In this article I will describe the workflow details for my Fall 2015 Simon Fraser University CMPT-363 course companion, which meets the requirements first outlined in the LinkedIn article Online Course Companions: Workflow Requirements for (us) Instructors.
The one element that makes everything possible is the open source CMS Grav, which in addition to empowering me to provide a great user experience for my students, uses a non-database approach in which content and code are stored separately as text files (often referred to as a flat-file CMS). Within content text files it is possible to use plain text, Markdown and HTML. Grav also supports modular content, which means content can be displayed in multiple areas and contexts but only needs to be stored once. Think content blobs vs. chunks.
Workflow (Mac or Windows)
Figure 1. Adding a new article link in the Atom text editor (modular content that will be displayed in multiple areas of the site).
Figure 2. Previewing and then committing changes to the GitHub repository.
Once the changes have been pushed to the GitHub repository then Deploy can be configured to automatically get a notification and update the course companion site via SFTP. Priceless.
If I need to make a quick update with any mobile device I can do so via the GitHub website, and these will later be synced down to all my GitHub Desktop clients. These changes would also be automatically updated on the course companion site by Deploy via SFTP.
Let’s talk about two critical issues: time and trackability. In terms of time, I can now make simple changes to the course companion in a fraction of time (e.g. 30 seconds) that would be required by many database-driven LMS’s such as Canvas or Moodle. This is really important, as the faster (and easier for that matter) course companion updates are the more likely that us instructors will continue to make improvements throughout the term. Having each and every change made to the course companion be trackable, and essentially reversible, not only helps minimize possible errors but helps decrease the anxiety that often comes along with frequent (and not easily reversible, esp. with regards to code changes) site updates by the instructor.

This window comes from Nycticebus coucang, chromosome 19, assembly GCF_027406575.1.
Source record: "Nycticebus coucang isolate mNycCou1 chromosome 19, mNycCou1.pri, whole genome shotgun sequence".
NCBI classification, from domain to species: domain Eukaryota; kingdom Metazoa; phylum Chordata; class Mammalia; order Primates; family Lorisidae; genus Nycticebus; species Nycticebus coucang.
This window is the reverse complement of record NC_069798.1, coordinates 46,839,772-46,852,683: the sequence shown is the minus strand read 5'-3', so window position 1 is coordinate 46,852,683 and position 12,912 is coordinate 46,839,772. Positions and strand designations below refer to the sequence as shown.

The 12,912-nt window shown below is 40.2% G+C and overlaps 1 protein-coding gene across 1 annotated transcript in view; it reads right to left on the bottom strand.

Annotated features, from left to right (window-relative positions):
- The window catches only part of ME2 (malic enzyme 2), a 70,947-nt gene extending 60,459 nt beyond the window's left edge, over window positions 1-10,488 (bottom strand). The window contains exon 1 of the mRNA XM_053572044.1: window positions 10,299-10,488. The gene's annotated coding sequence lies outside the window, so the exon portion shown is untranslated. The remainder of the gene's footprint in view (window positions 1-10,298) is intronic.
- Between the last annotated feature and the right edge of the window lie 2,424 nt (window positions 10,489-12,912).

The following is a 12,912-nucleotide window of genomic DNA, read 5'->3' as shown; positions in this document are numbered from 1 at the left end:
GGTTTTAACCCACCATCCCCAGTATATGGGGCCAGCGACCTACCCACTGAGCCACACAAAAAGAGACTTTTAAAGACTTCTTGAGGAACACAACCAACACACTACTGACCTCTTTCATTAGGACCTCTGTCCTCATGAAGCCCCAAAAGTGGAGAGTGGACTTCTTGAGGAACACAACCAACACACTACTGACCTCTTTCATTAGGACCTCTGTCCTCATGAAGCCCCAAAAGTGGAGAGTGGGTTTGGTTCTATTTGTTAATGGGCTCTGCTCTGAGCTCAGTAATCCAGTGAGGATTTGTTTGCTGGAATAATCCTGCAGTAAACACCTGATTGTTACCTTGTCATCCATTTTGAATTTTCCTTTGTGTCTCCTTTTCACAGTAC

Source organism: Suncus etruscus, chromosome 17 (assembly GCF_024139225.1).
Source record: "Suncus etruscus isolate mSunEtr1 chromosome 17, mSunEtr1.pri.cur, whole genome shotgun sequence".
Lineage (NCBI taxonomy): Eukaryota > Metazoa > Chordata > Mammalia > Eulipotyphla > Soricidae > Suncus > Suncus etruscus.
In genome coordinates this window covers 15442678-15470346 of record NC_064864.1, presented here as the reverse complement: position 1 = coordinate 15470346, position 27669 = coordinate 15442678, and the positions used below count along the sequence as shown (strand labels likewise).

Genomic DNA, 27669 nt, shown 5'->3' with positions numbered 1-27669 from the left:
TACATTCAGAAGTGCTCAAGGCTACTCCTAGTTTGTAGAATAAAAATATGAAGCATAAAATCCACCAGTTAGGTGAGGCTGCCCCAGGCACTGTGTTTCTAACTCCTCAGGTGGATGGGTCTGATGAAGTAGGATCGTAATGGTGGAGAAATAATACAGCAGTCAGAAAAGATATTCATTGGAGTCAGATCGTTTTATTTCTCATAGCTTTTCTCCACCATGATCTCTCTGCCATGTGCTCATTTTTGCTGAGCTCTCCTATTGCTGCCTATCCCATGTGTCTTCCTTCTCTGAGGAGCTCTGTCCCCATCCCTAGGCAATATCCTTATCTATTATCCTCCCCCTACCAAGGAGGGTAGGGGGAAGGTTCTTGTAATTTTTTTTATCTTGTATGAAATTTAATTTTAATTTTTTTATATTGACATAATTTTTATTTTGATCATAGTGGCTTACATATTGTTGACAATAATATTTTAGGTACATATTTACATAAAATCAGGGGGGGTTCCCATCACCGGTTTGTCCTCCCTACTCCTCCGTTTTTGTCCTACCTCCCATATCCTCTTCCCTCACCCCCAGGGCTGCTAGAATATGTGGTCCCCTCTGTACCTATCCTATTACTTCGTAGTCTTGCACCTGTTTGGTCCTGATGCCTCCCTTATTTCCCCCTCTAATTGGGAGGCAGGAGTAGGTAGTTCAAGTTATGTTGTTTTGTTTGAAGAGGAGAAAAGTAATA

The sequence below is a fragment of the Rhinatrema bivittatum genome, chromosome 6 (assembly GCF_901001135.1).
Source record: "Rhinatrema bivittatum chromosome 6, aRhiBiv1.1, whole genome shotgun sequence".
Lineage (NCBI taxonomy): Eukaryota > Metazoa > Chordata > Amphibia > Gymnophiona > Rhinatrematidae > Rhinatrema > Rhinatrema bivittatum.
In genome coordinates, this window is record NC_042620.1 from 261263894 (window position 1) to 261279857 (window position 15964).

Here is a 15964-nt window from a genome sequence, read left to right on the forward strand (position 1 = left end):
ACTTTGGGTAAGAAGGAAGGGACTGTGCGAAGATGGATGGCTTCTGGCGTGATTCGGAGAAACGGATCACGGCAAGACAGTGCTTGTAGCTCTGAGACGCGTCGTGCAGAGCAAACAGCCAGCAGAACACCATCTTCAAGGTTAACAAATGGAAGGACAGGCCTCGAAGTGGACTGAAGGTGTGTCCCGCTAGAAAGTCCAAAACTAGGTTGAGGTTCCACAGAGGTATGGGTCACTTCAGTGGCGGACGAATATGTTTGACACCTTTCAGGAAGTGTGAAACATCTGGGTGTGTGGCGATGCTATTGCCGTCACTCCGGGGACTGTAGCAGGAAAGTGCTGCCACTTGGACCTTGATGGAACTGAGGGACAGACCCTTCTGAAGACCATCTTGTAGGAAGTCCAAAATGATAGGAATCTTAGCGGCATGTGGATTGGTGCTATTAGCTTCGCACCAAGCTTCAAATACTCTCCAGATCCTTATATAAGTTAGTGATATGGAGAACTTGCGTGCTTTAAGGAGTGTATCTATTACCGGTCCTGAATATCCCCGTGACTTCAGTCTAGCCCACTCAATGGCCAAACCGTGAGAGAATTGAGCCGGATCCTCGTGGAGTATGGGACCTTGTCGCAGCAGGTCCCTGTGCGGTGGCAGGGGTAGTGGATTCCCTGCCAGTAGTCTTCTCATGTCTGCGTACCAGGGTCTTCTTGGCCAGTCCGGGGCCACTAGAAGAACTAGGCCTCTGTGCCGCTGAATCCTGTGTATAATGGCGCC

Awesomeness on Top of Awesomeness If the above is not enough benefit for this workflow, here comes the kicker: since all changes are flowed through GitHub, the entire course companion is not just in the open but also truly collaborative. Students can suggest changes, which are then previewed by the instructor and immediately applied or be the start of a further dialog with a student. In other words, a course companion (aka learning platform) that students and instructors can both contribute to and improve over time. And this is not just about content, but also code (i.e. functionality of the site) if your students are familiar with common Web languages, as my Simon Fraser University Computing Science students are. In fact, I’ve now come to the conclusion that this should be a baseline requirement for any learning platform of mine from now onwards.
Figure 3. A course companion page with a “Edit this page on GitHub” link to seamlessly initiate the process of submitting changes via GitHub.
Well, there you have it. If you are interested in learning more about this workflow, or about my experiences of using Grav CMS as a means to support a flipped-LMS approach (in my case with the Canvas LMS), please get in touch.
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